Vladimir Nabokov

NABOKV-L post 0001511, Wed, 4 Dec 1996 14:42:00 -0800

Re: teen readers (fwd)
From: Amy_Hendrick@BAYLOR.EDU

On Wed, 04 Dec 1996 : Roy Johnson <Roy@mantex.demon.co.uk> wrote:

> On this issue of reading, 'innocence', and the Teen,
> I have often wondered as follows:
> 1. If someone is too young to understand the subtle and
> even possibly corrupting influence of a self-justifying
> narrator such as HH, then no corruption will take place.
> 2. If the same person is old enough to understand 'what
> is going on' [nudge, nudge] then they [sic] must also have the
> capacity to deal with the issues.
> No problem in either case.
> Roy Johnson
But I do have a few problems with this: if the "self-justifying narrator"
is a "possibly corrupting influence," then you've as much as admitted that even
if the reader understands "'what is going on,'" he or she could still choose to
side with Humbert's view of things (and, with raging hormones complicating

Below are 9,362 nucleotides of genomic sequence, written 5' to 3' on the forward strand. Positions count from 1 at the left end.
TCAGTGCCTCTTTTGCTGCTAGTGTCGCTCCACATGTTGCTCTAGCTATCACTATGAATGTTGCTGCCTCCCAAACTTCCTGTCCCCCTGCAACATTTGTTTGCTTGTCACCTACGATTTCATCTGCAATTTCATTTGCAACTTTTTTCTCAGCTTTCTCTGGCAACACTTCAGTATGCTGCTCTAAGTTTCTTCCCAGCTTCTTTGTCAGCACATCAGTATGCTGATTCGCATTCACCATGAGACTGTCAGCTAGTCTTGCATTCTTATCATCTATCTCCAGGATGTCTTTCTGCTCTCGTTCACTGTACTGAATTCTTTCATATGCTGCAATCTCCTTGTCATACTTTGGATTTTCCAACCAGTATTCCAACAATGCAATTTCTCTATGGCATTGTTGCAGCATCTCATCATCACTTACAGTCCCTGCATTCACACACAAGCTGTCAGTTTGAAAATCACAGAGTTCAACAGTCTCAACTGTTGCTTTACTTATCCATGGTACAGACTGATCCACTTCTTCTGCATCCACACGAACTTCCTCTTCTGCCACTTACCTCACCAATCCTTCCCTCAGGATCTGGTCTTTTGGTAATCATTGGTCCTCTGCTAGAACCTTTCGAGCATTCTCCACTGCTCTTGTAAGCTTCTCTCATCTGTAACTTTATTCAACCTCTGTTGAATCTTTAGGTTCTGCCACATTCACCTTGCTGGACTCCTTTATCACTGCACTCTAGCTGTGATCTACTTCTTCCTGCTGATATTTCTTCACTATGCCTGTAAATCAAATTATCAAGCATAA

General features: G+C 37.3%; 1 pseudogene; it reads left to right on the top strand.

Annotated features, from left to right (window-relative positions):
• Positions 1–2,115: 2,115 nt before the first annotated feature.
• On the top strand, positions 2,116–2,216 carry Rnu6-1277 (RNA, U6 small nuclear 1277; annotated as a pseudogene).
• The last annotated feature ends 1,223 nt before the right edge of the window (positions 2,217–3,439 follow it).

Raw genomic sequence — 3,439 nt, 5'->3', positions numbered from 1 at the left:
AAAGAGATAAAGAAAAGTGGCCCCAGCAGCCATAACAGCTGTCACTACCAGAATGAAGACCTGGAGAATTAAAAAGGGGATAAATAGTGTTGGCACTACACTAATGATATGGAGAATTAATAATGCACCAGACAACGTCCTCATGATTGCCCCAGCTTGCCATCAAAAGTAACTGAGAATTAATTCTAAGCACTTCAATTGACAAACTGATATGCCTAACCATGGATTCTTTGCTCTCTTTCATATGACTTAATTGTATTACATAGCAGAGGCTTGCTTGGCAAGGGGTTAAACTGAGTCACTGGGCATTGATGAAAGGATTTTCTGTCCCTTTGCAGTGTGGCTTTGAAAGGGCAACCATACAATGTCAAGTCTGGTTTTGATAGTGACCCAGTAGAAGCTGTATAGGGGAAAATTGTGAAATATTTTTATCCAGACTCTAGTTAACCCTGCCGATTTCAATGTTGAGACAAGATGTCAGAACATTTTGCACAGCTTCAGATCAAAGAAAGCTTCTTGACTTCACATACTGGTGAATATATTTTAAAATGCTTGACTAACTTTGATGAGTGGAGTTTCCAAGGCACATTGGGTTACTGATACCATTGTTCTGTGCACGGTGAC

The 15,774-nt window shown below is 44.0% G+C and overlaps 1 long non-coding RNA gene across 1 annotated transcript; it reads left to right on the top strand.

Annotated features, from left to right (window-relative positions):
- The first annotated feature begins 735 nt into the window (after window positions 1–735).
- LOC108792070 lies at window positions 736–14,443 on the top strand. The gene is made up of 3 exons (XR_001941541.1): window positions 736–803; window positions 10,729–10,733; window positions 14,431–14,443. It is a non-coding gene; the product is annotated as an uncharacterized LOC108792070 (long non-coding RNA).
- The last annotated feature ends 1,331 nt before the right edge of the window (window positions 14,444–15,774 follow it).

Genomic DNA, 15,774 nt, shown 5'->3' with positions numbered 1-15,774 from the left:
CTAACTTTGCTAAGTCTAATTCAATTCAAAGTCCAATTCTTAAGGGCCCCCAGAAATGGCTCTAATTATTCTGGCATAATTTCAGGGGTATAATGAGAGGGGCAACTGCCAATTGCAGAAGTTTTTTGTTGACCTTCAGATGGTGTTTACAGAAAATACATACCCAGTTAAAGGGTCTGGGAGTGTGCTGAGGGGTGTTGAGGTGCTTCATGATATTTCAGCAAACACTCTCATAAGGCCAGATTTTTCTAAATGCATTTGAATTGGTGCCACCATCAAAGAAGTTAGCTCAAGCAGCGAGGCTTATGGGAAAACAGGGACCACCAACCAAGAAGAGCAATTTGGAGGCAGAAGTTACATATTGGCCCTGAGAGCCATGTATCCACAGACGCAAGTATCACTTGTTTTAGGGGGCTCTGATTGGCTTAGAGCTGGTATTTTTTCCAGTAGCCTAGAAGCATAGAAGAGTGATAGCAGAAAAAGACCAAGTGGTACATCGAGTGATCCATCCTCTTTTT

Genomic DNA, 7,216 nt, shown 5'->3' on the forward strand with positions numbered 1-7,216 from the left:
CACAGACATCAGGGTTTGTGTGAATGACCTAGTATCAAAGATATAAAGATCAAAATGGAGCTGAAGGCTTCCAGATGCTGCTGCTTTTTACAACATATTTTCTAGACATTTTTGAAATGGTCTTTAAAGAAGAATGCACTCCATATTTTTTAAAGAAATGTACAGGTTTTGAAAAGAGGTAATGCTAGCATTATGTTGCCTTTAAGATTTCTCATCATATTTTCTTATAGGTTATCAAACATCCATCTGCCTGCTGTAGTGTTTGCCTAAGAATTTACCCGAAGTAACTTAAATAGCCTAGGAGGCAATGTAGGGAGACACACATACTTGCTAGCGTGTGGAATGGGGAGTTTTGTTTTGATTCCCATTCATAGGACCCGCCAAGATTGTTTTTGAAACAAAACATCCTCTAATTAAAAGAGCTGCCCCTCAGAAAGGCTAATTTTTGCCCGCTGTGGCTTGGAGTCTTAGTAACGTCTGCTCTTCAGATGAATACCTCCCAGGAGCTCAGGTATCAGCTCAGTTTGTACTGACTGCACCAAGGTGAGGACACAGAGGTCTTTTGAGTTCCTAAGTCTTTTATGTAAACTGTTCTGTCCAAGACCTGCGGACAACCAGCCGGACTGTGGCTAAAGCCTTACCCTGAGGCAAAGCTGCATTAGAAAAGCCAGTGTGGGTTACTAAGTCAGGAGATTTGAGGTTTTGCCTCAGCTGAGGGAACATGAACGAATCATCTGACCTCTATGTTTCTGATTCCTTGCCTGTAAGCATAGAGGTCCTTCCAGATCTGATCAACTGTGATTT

things, may well do this). And I wouldn't underestimate the human capacity to
have an intellectual understanding of why certain behavior is unacceptable and
even harmful but be unable or unwilling to act accordingly. You may have been
blessed with a perfect match of action to thought from an early age, but I have
known few fourteen year olds for whom this is true. Just look at the prevailing
rock scene (I mean the hard-core stuff, not Madonna): the stars are very often
blatantly self-destructive and even sing about the problems of being this
way--and yet, they inspire imitation, from their drug habits to their postures
of self-hatred to their pale, pathetically thin physiques. We've all felt a
twinge of it--reading a novel about some splendidly decadent tragedy, we may
feel a little envious of such suffering, which is so much more glamorous or even
just more intense than our own lives.
Not that, once again, I would actually stop ANYONE from reading
Nabokov--but that it is possibly corrupting to some, I can't deny. I wish I

Christine C.